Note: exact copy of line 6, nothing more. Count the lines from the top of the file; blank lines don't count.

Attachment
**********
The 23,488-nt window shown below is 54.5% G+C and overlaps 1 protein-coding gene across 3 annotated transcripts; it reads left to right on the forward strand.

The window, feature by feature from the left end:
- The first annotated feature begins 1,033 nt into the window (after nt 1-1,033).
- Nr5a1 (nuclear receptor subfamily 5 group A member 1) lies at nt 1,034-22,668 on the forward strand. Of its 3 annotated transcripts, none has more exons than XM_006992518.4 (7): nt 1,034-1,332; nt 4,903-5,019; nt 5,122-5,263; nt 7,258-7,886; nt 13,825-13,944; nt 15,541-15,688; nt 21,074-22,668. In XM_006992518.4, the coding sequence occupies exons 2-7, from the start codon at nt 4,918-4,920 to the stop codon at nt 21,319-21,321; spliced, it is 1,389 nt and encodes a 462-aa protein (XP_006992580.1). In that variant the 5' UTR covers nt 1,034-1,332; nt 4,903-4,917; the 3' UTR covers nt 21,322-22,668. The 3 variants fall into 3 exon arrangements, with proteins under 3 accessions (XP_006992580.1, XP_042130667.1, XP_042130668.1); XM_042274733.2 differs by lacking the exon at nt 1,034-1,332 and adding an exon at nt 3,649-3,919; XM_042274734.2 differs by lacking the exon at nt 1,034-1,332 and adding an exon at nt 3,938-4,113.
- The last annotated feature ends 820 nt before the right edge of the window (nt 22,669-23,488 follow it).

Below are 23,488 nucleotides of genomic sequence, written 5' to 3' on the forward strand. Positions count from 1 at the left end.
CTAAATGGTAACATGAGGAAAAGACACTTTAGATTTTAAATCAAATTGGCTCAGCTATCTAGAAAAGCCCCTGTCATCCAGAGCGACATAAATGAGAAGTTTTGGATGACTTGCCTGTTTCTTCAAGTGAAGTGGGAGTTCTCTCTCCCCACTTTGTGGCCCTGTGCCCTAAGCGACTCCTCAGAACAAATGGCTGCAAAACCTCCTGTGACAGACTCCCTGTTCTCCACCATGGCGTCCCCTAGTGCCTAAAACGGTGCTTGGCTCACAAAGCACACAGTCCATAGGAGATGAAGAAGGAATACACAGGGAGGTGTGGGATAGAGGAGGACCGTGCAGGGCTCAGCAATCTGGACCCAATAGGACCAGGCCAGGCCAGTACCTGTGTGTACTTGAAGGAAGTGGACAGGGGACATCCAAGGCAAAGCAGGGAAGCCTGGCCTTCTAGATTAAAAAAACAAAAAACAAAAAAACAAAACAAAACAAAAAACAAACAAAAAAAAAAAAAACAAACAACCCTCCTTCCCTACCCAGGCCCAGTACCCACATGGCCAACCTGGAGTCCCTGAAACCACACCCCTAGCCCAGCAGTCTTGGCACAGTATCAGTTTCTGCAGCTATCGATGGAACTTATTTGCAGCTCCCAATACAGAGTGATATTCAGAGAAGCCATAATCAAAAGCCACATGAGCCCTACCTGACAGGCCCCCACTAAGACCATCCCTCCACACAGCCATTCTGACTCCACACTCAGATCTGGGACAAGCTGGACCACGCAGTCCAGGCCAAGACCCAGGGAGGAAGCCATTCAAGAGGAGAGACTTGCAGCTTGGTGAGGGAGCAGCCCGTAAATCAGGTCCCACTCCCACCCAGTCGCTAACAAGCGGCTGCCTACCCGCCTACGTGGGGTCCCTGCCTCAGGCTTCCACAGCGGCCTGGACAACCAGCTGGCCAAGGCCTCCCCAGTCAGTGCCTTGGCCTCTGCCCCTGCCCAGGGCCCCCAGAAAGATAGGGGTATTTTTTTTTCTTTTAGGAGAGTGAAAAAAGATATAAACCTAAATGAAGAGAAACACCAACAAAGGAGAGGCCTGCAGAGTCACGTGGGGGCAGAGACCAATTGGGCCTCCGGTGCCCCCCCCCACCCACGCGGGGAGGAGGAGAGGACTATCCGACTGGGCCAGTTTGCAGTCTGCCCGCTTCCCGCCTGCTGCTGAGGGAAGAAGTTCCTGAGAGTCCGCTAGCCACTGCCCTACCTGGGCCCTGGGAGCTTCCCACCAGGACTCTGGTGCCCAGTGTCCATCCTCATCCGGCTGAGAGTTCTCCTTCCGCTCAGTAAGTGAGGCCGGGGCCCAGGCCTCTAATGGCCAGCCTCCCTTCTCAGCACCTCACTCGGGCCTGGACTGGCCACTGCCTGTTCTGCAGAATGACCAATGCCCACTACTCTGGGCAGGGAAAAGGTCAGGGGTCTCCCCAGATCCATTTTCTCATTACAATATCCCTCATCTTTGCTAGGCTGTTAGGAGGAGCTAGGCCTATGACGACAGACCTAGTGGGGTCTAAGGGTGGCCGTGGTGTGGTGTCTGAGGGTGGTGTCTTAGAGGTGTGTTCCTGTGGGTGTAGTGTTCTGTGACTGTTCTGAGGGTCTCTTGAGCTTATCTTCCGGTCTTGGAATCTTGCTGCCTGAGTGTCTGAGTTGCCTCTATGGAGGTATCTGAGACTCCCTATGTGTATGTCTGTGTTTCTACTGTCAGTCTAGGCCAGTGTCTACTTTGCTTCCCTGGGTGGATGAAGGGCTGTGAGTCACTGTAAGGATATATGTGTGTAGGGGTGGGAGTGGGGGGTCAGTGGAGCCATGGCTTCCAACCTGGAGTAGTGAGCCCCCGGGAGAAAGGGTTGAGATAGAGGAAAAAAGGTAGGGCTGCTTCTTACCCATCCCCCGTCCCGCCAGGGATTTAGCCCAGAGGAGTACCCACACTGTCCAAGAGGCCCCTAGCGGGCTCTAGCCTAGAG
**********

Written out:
Below are 23,488 nucleotides of genomic sequence, written 5' to 3' on the forward strand. Positions count from 1 at the left end.